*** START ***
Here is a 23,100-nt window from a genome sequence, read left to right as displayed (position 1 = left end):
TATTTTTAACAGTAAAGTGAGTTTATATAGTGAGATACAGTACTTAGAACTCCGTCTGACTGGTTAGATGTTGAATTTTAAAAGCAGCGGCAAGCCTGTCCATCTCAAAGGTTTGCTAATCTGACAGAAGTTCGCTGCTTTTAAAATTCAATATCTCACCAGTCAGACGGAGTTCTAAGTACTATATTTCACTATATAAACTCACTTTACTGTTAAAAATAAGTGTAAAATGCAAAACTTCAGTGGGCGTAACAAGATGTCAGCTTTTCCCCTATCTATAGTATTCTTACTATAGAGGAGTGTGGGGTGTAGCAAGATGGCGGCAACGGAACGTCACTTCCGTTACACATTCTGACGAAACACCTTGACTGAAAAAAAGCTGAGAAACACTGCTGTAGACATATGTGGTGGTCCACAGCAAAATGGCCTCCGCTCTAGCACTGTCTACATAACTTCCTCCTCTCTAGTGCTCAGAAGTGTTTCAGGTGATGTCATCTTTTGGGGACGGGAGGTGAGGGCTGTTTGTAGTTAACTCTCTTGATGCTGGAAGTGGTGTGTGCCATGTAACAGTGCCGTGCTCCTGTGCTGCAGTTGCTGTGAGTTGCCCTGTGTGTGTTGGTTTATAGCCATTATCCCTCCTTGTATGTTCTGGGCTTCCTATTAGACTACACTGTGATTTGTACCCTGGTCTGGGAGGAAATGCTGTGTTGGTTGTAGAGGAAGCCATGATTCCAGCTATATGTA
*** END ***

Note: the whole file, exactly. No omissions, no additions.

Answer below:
Here is a 23,100-nt window from a genome sequence, read left to right as displayed (position 1 = left end):
TATTTTTAACAGTAAAGTGAGTTTATATAGTGAGATACAGTACTTAGAACTCCGTCTGACTGGTTAGATGTTGAATTTTAAAAGCAGCGGCAAGCCTGTCCATCTCAAAGGTTTGCTAATCTGACAGAAGTTCGCTGCTTTTAAAATTCAATATCTCACCAGTCAGACGGAGTTCTAAGTACTATATTTCACTATATAAACTCACTTTACTGTTAAAAATAAGTGTAAAATGCAAAACTTCAGTGGGCGTAACAAGATGTCAGCTTTTCCCCTATCTATAGTATTCTTACTATAGAGGAGTGTGGGGTGTAGCAAGATGGCGGCAACGGAACGTCACTTCCGTTACACATTCTGACGAAACACCTTGACTGAAAAAAAGCTGAGAAACACTGCTGTAGACATATGTGGTGGTCCACAGCAAAATGGCCTCCGCTCTAGCACTGTCTACATAACTTCCTCCTCTCTAGTGCTCAGAAGTGTTTCAGGTGATGTCATCTTTTGGGGACGGGAGGTGAGGGCTGTTTGTAGTTAACTCTCTTGATGCTGGAAGTGGTGTGTGCCATGTAACAGTGCCGTGCTCCTGTGCTGCAGTTGCTGTGAGTTGCCCTGTGTGTGTTGGTTTATAGCCATTATCCCTCCTTGTATGTTCTGGGCTTCCTATTAGACTACACTGTGATTTGTACCCTGGTCTGGGAGGAAATGCTGTGTTGGTTGTAGAGGAAGCCATGATTCCAGCTATATGTA